Individuals opting to pay tax under the new proposed lower personal income tax regime will have to forgo almost all tax breaks that they were claiming in the current tax structure. The important tax breaks that will not be available under the new tax regime include Section 80C (Investments in PF, NPS, Life insurance premium, home loan principal repayment etc.), Section 80D (medical insurance premium), tax breaks on HRA (House Rent Allowance) and on interest paid on housing loan. Tax breaks for the disabled and for charitable donations will also go. Therefore, it is not clear as to whether the new personal tax regime will really bring substantial tax savings for most.
“Under the new tax regime, the individuals can opt to pay tax at the reduced rates without claiming the various tax exemptions and deductions. The individuals will have to work out their tax liability under the old and new tax regime before deciding which one is more beneficial. While the new regime seems simple on account of no exemptions, there would be individuals who have already made commitment in recurring tax savings instruments who may still want to avail exemptions and get taxed under the old regime,” said Shalini Jain, Tax Partner, EY India.
Here’s a list of the main exemptions that tax payers will have to forgo if they opt for the new regime.
(i) Leave travel allowance exemption which is currently available to salaried employees twice in a block of four years
(ii) House rent allowance normally paid to salaried individuals as part of salary. This could be claimed as tax exempt upto certain specified limits if the individual was staying in rented accommodation
(iii) Standard deduction of Rs 50,000 currently available to salaried tax payers
(iv) Dedcution available under section 80TTA/80TTB will not be available to the taxpayers. Abhishek Soni, CEO & founder, Tax2win.in says, “As Section – 80TTA and 80TTB are covered under chapter-VIA and the new tax regime excludes deductions under chapter-VIA subject to certain exceptions.Thus, a person opting for the new tax regime shall not be entitled to claim deduction u/s 80TTA(Deduction in respect of Interest on deposits in savings account) and 80TTB(Deduction in respect of Interest on deposits to senior citizens).”
(v) Deduction for entertainment allowance (for government employees) and employment/professional tax as contained in section 16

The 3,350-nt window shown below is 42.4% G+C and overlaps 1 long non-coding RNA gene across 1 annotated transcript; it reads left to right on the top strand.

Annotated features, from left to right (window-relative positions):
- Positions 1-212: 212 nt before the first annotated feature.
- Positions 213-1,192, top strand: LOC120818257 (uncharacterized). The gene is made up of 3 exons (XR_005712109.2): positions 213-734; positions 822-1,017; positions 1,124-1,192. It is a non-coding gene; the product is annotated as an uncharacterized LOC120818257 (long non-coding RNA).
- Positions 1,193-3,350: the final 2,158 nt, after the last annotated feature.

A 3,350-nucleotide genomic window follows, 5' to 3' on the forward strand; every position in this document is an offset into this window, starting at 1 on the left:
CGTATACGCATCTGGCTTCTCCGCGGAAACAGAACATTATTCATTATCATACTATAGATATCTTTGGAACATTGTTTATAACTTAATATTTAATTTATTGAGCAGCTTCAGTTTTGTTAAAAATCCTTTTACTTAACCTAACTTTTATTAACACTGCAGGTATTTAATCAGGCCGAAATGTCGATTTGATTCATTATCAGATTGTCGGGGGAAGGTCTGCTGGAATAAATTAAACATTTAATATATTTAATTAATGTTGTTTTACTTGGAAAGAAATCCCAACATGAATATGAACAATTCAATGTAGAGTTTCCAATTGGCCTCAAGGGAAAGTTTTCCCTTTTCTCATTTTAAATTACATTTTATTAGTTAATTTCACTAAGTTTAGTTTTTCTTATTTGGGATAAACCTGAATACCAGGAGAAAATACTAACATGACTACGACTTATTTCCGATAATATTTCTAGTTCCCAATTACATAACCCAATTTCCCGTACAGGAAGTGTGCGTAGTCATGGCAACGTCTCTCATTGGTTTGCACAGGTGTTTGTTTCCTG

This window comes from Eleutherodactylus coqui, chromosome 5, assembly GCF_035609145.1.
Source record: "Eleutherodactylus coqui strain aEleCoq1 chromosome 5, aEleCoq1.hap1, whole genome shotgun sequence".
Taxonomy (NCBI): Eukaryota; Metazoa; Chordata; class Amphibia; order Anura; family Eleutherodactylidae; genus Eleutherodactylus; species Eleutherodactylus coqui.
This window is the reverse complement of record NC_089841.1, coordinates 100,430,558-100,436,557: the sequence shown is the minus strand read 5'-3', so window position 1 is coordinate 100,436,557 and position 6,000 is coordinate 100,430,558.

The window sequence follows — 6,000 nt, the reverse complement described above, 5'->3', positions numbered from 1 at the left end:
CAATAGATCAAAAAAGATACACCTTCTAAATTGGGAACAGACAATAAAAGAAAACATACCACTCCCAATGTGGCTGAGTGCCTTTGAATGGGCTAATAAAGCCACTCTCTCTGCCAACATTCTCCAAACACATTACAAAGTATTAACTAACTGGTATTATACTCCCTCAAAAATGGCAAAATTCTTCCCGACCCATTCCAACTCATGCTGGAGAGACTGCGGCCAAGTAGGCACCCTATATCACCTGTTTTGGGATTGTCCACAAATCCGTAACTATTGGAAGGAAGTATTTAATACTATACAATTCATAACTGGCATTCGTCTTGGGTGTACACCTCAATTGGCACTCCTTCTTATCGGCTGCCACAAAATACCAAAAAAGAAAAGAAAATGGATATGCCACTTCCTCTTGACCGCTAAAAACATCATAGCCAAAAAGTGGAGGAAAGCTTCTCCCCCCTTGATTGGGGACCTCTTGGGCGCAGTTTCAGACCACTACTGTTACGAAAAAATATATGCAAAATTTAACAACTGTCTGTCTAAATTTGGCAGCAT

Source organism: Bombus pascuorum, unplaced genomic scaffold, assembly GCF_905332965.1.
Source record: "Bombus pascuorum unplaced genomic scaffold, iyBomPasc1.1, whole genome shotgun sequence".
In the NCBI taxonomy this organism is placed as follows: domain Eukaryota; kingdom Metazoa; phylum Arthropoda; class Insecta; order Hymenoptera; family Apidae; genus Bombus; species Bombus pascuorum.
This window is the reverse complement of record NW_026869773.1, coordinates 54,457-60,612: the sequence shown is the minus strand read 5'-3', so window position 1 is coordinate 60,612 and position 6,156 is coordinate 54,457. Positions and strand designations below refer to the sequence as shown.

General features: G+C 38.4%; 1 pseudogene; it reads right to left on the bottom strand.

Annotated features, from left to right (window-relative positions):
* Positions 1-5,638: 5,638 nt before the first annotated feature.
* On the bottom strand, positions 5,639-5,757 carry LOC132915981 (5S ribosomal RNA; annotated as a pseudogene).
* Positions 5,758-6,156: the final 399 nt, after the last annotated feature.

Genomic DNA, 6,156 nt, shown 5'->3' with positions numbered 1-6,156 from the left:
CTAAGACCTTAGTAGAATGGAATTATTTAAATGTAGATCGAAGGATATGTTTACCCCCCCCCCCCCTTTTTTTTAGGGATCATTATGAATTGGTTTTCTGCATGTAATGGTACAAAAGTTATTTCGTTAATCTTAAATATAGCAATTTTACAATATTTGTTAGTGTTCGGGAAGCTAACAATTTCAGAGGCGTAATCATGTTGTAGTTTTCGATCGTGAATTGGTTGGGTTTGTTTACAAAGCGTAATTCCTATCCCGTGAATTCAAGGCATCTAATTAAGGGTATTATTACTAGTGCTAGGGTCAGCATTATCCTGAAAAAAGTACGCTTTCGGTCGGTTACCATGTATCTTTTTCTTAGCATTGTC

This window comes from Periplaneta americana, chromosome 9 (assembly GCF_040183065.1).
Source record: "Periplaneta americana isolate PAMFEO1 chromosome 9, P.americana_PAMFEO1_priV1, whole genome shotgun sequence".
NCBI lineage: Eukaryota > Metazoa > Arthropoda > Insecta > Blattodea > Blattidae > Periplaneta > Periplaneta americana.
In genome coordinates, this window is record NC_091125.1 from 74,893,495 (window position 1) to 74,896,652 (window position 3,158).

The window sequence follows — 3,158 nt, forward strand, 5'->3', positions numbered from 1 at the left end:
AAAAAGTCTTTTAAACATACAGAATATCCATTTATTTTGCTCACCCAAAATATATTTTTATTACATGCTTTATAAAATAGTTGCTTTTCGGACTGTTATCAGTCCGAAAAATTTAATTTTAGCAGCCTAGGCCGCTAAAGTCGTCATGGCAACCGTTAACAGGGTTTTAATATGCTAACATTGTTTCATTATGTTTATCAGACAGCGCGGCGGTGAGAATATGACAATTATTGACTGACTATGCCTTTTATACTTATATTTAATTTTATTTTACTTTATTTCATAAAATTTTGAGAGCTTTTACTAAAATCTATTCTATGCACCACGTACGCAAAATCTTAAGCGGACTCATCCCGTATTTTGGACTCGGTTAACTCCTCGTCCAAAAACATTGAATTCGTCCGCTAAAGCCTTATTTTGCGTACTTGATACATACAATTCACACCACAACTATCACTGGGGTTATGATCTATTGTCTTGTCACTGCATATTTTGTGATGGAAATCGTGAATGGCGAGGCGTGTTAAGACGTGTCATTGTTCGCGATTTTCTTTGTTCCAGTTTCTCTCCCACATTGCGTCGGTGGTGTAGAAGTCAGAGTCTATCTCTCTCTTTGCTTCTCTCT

(vi) Tax benefit on interest paid on housing loan taken for a self occupied or vacant house property: Interest paid on housing loan for such a property could be claimed as a deduction from income from house property which resulted in a loss from house property (as the property was self/occupied or vacant). This loss could be set off against salary income thereby reducing the individuals’ taxable income and net tax liability. This comes under section 24
(vii) Deduction of Rs 15000 allowed from family pension under clause (iia) of section 57
(viii) The most commonly claimed deductions under section 80C will also go. This includes the commonly availed section 80C deductions claimed for provident fund contributions, life insurance premium, school tuition fee for children and various specified investments such as ELSS, NPS, PPF etc.
However, deduction under sub-section (2) of section 80CCD (employer contribution on account of employee in notified pension scheme—mostly NPS) and section 80JJAA (for new employment) can still be claimed
(ix) The deduction claimed for medical insurance premium under section 80D will also not be claimable
(x) Tax benefits for disability under sections 80DD and 80DDB will not be claimable
(xi) Tax break on interest paid on education loan will not be claimable-section 80E
(xii) Tax break on donations to charitable institutions available under section 80G will not be available
All deductions under chapter VIA (like section 80C, 80CCC, 80CCD, 80D, 80DD, 80DDB, 80E, 80EE, 80EEA, 80EEB, 80G, 80GG, 80GGA, 80GGC, 80IA, 80-IAB, 80-IAC, 80-IB, 80-IBA, etc) will not be claimable by those opting for the new tax regime.